Background/aims: To describe in patients diagnosed with intermediate uveitis (IU) the incidence rate (IR) of visual loss and newly diagnosed clinical complications during follow-up. Also, to analyse the influence of baseline complications on visual loss.
Methods: Longitudinal retrospective cohort study which included 97 affected eyes of 67 consecutive patients diagnosed with IU according to the Standardization of Uveitis Nomenclature group, first seen in our clinic between 1986 and 2014, and until loss to follow-up, or 1 January 2015. Kaplan-Meier curves were set to account for temporary and permanent visual loss and development of clinical complications during follow-up. Cox's bivariate and multivariate regression models were constructed to examine the risk factors for visual loss.
Results: IRs (in events per 100 eyes-year) for the development of cystic macular oedema (CMO), epiretinal membrane (ERM) and cataracts were 5.9 (3.70-9.4), 1.2 (0.50-2.6) and 6.6 (4.4-10.1), respectively. IRs per 100 eyes-year of temporary moderate and severe visual loss episodes were 43.8 (37.3-51.4) and 6.4 (4.5-9.0), respectively. IR of permanent moderate visual loss was 5.3 (3.3-8.3). After 2 years of follow-up, 21% of eyes had developed a permanent moderate visual loss. Presence at baseline of lower visual acuity was associated with higher IR of temporary visual loss episodes, and CMO was associated with higher IR of temporary moderate visual loss.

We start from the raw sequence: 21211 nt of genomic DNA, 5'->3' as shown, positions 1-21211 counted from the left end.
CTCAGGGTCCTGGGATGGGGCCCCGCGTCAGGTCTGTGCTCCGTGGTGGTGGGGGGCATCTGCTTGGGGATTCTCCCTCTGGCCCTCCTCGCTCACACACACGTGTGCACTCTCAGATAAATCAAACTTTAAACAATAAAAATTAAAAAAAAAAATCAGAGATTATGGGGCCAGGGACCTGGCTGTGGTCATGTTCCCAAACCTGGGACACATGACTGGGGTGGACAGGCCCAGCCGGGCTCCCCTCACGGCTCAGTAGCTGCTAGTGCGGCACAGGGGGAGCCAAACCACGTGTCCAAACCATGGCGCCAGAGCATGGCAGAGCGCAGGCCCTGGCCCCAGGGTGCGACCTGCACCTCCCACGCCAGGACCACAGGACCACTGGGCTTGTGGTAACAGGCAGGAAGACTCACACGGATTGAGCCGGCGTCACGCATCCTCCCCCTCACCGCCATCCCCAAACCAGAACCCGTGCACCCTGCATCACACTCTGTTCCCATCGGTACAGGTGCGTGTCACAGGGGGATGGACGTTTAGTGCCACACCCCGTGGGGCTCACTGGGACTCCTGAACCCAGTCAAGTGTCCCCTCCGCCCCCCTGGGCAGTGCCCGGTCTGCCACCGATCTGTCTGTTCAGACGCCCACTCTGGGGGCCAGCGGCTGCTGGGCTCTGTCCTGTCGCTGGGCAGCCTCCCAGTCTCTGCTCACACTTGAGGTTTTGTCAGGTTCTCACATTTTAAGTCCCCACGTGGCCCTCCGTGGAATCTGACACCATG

Conclusions: IU seems to have a favourable long-term prognosis. Permanent visual loss occurs during the first year of the disease. Baseline characteristics could identify patients with a higher risk of poor visual prognosis.
Keywords: Epidemiology; Inflammation; Vitreous.
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